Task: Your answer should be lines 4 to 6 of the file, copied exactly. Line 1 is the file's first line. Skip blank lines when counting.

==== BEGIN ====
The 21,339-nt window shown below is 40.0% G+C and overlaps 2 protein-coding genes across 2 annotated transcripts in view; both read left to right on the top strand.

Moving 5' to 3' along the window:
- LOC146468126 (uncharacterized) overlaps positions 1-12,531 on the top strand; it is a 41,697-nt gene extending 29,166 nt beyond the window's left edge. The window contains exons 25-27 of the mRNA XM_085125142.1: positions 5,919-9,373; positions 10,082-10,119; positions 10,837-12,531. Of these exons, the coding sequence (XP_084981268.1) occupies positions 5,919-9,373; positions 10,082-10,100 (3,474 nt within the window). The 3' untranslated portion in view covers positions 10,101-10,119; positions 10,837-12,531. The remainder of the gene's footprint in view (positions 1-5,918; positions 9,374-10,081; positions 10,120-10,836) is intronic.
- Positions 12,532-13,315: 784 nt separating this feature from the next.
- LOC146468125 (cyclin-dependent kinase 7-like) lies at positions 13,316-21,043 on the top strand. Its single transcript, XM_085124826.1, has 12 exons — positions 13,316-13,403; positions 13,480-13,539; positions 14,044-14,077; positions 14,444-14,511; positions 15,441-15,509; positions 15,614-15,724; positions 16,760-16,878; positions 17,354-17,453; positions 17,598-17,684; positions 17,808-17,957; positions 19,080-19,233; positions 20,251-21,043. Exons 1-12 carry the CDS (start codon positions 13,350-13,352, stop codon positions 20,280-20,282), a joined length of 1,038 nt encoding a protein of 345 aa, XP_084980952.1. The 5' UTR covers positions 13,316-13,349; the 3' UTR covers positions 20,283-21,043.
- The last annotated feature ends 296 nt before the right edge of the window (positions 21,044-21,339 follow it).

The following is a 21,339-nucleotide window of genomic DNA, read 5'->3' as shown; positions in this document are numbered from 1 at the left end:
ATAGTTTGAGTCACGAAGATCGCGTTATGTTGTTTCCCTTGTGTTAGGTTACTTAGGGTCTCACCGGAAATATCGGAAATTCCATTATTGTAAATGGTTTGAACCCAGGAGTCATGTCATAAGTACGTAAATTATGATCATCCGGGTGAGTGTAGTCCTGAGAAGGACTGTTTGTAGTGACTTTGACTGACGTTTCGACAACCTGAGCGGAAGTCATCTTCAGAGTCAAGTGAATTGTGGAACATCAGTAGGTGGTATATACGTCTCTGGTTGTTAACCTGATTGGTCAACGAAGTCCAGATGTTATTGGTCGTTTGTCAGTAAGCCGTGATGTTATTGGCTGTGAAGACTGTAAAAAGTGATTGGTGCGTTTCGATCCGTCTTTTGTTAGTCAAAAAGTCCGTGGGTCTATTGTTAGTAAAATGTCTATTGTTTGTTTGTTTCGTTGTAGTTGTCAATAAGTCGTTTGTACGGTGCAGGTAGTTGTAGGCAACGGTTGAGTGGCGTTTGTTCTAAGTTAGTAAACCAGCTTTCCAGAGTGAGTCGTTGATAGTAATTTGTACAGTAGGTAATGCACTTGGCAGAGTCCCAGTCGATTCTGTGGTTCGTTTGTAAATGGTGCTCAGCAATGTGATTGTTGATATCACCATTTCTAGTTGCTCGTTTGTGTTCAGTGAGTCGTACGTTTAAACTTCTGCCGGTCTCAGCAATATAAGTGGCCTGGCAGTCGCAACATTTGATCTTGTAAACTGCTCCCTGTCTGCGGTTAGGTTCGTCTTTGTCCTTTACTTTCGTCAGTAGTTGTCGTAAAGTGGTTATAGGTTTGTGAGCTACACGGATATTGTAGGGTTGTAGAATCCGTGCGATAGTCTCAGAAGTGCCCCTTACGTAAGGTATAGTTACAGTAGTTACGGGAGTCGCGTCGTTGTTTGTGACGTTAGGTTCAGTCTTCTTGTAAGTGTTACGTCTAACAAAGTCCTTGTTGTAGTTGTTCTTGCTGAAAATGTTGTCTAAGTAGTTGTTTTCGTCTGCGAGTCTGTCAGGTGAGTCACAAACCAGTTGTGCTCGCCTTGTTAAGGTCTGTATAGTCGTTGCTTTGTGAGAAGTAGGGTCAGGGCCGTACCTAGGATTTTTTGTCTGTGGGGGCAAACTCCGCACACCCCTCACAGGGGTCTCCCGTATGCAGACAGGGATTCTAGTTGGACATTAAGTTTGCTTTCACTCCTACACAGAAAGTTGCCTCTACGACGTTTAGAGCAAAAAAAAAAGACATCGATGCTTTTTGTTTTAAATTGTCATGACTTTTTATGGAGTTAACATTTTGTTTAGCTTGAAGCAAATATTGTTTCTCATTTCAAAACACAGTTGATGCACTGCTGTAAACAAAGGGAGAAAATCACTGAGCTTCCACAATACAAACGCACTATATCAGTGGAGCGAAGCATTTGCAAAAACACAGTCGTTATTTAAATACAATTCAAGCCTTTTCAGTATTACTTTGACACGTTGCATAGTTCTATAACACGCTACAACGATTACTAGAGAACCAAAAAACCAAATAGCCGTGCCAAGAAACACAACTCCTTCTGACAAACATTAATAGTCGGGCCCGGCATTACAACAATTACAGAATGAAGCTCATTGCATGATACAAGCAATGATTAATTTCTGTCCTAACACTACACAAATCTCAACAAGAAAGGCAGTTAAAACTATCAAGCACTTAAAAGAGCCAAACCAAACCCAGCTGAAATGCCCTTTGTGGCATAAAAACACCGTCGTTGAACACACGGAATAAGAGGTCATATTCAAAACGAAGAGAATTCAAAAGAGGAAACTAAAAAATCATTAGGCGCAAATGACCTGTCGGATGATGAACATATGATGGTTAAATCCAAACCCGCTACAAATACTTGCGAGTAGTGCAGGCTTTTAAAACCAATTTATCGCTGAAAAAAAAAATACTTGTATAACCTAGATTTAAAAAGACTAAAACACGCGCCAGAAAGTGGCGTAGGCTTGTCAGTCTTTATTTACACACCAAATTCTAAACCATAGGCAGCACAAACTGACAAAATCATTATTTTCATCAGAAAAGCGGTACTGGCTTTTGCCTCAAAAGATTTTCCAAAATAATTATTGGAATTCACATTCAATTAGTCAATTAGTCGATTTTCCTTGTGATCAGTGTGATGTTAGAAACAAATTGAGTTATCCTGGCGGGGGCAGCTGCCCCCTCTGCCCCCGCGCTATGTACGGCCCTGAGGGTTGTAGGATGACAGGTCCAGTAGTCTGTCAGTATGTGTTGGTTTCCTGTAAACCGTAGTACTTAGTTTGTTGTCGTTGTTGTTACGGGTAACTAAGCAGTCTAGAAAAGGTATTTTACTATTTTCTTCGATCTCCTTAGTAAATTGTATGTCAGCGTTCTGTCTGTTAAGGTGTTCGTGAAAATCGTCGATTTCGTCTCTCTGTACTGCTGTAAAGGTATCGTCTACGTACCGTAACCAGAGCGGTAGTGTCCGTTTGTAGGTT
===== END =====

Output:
- Positions 12,532-13,315: 784 nt separating this feature from the next.
- LOC146468125 (cyclin-dependent kinase 7-like) lies at positions 13,316-21,043 on the top strand. Its single transcript, XM_085124826.1, has 12 exons — positions 13,316-13,403; positions 13,480-13,539; positions 14,044-14,077; positions 14,444-14,511; positions 15,441-15,509; positions 15,614-15,724; positions 16,760-16,878; positions 17,354-17,453; positions 17,598-17,684; positions 17,808-17,957; positions 19,080-19,233; positions 20,251-21,043. Exons 1-12 carry the CDS (start codon positions 13,350-13,352, stop codon positions 20,280-20,282), a joined length of 1,038 nt encoding a protein of 345 aa, XP_084980952.1. The 5' UTR covers positions 13,316-13,349; the 3' UTR covers positions 20,283-21,043.
- The last annotated feature ends 296 nt before the right edge of the window (positions 21,044-21,339 follow it).